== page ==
11. Malmstrom PU, Rintala E, Wahlqvist R, et al., Five-year follow-up of a prospective trial of radical cystectomy and neoadjuvant chemotherapy: Nordic Cystectomy Trial 1, J Urol, 1996;155(6):1903–6.
  12. Sherif A, Rintala E, Mestad O, et al., Neoadjuvant cisplatin-methotrexate chemotherapy for invasive bladder cancer – Nordic Cystectomy Trial 2, Scand J Urol, 2002;36(6):419–25.
  13. Bassi P, Pagano F, Pappagallo G, et al., Neo-adjuvant M-VAC of invasive bladder cancer: the GUONE multicenter phase III trial, Eur Urol, 1998;33(Suppl. 1):142.
  14. Millikan R, Dinney C, Swanson D, et al., Integrated Therapy for locally advanced bladder cancer: Final Report of a Randomized Trial of Cystectomy Plus Adjuvant M-VAC Versus Cystectomy With Both Preoperative and Postoperative M-VAC, JCO, 2001;19(20):4005–13.
  15. de Wit R, Overview of bladder cancer trials in the European Organization for Research and Treatment, Cancer, 2003;97(Suppl. 8):2120–26.
  16. Hall RR, on behalf of the Intl Collaboration of Trialists of the MRC Advanced Bladder Cancer Group, Updated results of a randomised controlled trial of neoadjuvant cisplatin (C), methotrexate (M) and vinblastine (V) chemotherapy for muscle-invasive bladder cancer, Proc Am Soc Clin Oncol, 2002;21:abstract 710.
  17. Neoadjuvant cisplatin, methotrexate, and vinblastine chemotherapy for muscle-invasive bladder cancer: a randomised controlled trial. International collaboration of trialists, Lancet, 1999;354(9178):533–40.
  18. Griffiths G, Hall R, Sylvester R, International phase III trial assessing neoadjuvant cisplatin, methotrexate, and vinblastine chemotherapy for muscle-invasive bladder cancer: long-term results of the BA06 30894 trial, J Clin Oncol, 2011;29(16):2171–7.
  19. Neoadjuvant chemotherapy in invasive bladder cancer: update of a systematic review and meta-analysis of individual patient data advanced bladder cancer (ABC) meta-analysis collaboration, Eur Urol, 2005;48(2):202–5.
  20. Sonpavde G, Goldman BH, Speights VO, et al., Quality of pathologic response and surgery correlate with survival for patients with completely resected bladder cancer after neoadjuvant chemotherapy, Cancer, 2009;115(18):4104–9.
  21. Wilkinson NW, Yothers G, Lopa S, et al., Long-term survival results of surgery alone versus surgery plus 5-fluorouracil and leucovorin for stage II and stage III colon cancer: pooled analysis of NSABP C-01 through C-05. A baseline from which to compare modern adjuvant trials, Ann Surg Oncol, 2010;17(4):959–66.
  22. Canter D, Long C, Kutikov A, et al., Clinicopathological outcomes after radical cystectomy for clinical T2 urothelial carcinoma: further evidence to support the use of neoadjuvant chemotherapy, BJU Int, 2011;107(1):58–62.
  23. Dickstein RJ, Grossman HB, Pretzsch SM, et al., Can we reliably identify patients for radical cystectomy with neoadjuvant chemotherapy? Presented at the Annual Meeting of the Society of Urologic Oncology (9–10 December 2010, Bethesda, MD), abstr. 23.
  24. Adjuvant chemotherapy in invasive bladder cancer: a systematic review and meta-analysis of individual patient data Advanced Bladder Cancer (ABC) Meta-analysis Collaboration, Eur Urol, 2005;48(2):189–99; discussion 99–201.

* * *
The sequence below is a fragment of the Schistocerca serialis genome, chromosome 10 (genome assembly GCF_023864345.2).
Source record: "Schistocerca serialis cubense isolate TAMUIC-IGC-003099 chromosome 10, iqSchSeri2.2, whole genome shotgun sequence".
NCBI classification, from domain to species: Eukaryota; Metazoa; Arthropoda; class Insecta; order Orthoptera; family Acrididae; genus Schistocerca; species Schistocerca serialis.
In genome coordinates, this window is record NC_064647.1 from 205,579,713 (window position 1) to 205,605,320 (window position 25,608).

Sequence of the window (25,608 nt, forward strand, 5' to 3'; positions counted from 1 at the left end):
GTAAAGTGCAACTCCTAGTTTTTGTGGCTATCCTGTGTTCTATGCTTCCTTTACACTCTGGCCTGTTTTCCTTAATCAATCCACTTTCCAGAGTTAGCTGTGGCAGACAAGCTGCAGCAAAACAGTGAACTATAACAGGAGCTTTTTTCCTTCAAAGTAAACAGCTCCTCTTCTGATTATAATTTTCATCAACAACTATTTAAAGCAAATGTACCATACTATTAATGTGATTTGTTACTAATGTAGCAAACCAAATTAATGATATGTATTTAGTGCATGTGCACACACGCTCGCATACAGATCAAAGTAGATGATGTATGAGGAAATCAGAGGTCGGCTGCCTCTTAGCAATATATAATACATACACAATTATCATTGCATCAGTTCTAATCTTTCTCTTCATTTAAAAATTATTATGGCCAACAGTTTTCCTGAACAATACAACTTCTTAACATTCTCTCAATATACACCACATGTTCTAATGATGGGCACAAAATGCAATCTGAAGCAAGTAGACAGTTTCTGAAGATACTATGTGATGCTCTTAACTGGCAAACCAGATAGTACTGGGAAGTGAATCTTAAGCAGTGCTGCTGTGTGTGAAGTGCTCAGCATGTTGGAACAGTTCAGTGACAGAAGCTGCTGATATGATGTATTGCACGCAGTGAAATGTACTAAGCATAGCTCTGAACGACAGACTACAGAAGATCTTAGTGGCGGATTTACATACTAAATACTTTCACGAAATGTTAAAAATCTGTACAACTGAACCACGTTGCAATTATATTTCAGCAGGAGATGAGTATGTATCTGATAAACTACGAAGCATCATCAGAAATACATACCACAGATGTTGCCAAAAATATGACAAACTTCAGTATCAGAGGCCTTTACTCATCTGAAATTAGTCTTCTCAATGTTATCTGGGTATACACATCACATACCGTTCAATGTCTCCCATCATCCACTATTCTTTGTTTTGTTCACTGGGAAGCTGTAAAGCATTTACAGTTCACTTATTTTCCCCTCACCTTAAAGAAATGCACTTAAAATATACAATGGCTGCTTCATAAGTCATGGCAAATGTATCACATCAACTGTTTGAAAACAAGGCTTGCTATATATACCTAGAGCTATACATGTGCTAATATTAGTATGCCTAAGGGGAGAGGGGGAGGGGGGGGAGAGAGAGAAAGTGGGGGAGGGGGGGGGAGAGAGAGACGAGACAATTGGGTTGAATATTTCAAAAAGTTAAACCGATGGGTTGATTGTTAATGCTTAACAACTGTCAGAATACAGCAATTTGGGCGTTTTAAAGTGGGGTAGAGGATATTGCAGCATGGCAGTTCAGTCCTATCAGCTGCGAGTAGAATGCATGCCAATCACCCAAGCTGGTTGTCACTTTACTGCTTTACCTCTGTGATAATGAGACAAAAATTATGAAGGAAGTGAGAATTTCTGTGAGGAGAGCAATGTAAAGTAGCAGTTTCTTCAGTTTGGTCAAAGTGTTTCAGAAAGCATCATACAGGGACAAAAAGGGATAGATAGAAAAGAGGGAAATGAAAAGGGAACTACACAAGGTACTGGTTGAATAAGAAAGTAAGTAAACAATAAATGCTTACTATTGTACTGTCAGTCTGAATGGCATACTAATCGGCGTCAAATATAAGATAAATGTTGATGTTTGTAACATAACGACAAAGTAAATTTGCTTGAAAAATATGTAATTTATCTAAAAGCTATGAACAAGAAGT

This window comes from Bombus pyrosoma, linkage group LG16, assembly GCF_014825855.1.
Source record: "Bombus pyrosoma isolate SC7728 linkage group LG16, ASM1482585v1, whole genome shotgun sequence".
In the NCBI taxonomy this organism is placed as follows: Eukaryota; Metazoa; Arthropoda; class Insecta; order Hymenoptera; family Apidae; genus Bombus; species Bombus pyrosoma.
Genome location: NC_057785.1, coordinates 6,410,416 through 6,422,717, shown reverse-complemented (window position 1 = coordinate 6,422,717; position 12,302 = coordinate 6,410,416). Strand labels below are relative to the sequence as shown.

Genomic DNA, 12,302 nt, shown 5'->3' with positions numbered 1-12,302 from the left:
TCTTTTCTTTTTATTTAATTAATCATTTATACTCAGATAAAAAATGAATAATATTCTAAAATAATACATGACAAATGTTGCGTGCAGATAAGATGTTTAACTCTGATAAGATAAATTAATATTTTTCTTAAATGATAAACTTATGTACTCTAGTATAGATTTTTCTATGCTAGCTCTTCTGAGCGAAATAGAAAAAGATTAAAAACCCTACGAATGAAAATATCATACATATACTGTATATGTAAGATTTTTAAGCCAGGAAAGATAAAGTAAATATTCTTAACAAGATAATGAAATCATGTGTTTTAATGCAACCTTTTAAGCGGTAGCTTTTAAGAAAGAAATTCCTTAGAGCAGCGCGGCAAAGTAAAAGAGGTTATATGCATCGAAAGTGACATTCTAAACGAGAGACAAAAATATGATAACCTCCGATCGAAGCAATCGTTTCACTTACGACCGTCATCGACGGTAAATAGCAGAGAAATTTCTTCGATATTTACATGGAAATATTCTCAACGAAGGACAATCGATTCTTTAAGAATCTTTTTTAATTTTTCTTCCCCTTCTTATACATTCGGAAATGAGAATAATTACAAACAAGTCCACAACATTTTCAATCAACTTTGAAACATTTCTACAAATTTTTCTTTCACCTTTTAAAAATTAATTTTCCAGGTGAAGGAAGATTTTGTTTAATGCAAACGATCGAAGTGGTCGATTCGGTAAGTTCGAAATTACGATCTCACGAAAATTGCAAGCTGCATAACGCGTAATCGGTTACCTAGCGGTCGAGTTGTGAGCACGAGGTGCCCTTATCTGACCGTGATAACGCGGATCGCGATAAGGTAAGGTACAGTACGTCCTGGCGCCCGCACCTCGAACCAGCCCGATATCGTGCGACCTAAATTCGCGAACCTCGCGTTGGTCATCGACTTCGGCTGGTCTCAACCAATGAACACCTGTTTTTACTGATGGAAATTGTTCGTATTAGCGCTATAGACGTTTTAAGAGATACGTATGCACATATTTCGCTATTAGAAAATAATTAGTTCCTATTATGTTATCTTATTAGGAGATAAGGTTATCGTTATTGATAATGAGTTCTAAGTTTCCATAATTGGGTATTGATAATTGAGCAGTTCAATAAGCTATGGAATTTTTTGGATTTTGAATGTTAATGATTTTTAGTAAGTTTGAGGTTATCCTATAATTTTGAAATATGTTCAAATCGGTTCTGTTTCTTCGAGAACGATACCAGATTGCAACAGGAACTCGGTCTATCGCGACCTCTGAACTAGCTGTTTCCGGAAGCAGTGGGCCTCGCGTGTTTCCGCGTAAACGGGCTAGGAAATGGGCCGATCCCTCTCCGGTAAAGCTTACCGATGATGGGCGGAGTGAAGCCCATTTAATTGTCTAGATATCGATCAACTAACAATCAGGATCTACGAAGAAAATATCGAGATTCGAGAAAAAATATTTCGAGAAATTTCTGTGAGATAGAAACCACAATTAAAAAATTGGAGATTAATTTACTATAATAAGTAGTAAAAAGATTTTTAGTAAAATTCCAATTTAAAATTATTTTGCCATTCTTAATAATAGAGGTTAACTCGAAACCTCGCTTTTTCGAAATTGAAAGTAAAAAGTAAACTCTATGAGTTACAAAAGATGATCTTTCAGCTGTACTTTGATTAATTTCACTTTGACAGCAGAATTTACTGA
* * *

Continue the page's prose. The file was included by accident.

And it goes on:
25. Stadler WM, Lerner SP, Groshen S, et al., Phase III study of molecularly targeted adjuvant therapy in locally advanced urothelial cancer of the bladder based on p53 status, J Clin Oncol, 2011;29(25):3443–9.
  26. Souquet PJ, Krzakowski M, Ramlau R, et al., Phase I/II and pharmacokinetic study of intravenous vinflunine in combination with cisplatin for the treatment of chemonaive patients with advanced non-small-cell lung cancer, Clin Lung Cancer, 2010;11(2):105–13.
  27. Davida KA, Milowsky MI, Ritchey J, Low Incidence of Perioperative Chemotherapy for Stage III Bladder Cancer 1998 to 2003: A Report From the National Cancer Data Base, J Urol, 2007;178(2):451–4.
  28. Sternberg CN, de Mulder PH, Schornagel JH, et al., Randomized phase III trial of high-dose-intensity methotrexate, vinblastine, doxorubicin, and cisplatin (MVAC) chemotherapy and recombinant human granulocyte colony-stimulating factor versus classic MVAC in advanced urothelial tract tumors: European Organization for Research and Treatment of Cancer Protocol no. 30924, J Clin Oncol, 2001;19(10):2638–46.
  29. von der Maase H, Hansen SW, Roberts JT, et al., Gemcitabine and cisplatin versus methotrexate, vinblastine, doxorubicin, and cisplatin in advanced or metastatic bladder cancer: results of a large, randomized, multinational, multicenter, phase III study, J Clin Oncol, 2000;18(17):3068–77.
  30. Bajorin DF, Dodd PM, Mazumdar M, Fazzari M, et al., Long-term survival in metastatic transitional-cell carcinoma and prognostic factors predicting outcome of therapy, J Clin Oncol, 1999;17(10):3173–81.
  31. Bellmunt J, Albanell J, Paz-Ares L, et al., Pretreatment prognostic factors for survival in patients with advanced urothelial tumors treated in a phase I/II trial with paclitaxel, cisplatin, and gemcitabine, Cancer, 2002;95(4):751–7.
  32. Bajorin DF, McCaffrey JA, Dodd PM, et al., Ifosfamide, paclitaxel, and cisplatin for patients with advanced transitional cell carcinoma of the urothelial tract: final report of a phase II trial evaluating two dosing schedules, Cancer, 2000;88(7):1671–8.
  33. Bellmunt J, Guillem V, Paz-Ares L, et al., Phase I-II study of paclitaxel, cisplatin, and gemcitabine in advanced transitional-cell carcinoma of the urothelium. Spanish Oncology Genitourinary Group, J Clin Oncol, 2000;18(18):3247–55.
  34. Hussain M, Vaishampayan U, Du W, et al., Combination paclitaxel, carboplatin, and gemcitabine is an active treatment for advanced urothelial cancer, J Clin Oncol, 2001;19(9):2527–33.
  35. Bellmunt J, von der Maase H, Mead GM, et al., Randomized phase III study comparing paclitaxel-cisplatin-gemcitabine and gemcitabine-cisplatin in patients with locally advanced or metastatic urothelial cancer without prior systemic therapy: EORTC Intergroup Study 30987, J Clin Oncol, 2012;30(10):1107–13.
  36. Sternberg CN, de Mulder P, Schornagel JH, et al., Seven year update of an EORTC phase III trial of high-dose intensity M-VAC chemotherapy and G-CSF versus classic M-VAC in advanced urothelial tract tumours, Eur J Cancer, 2006;42(1):50–54.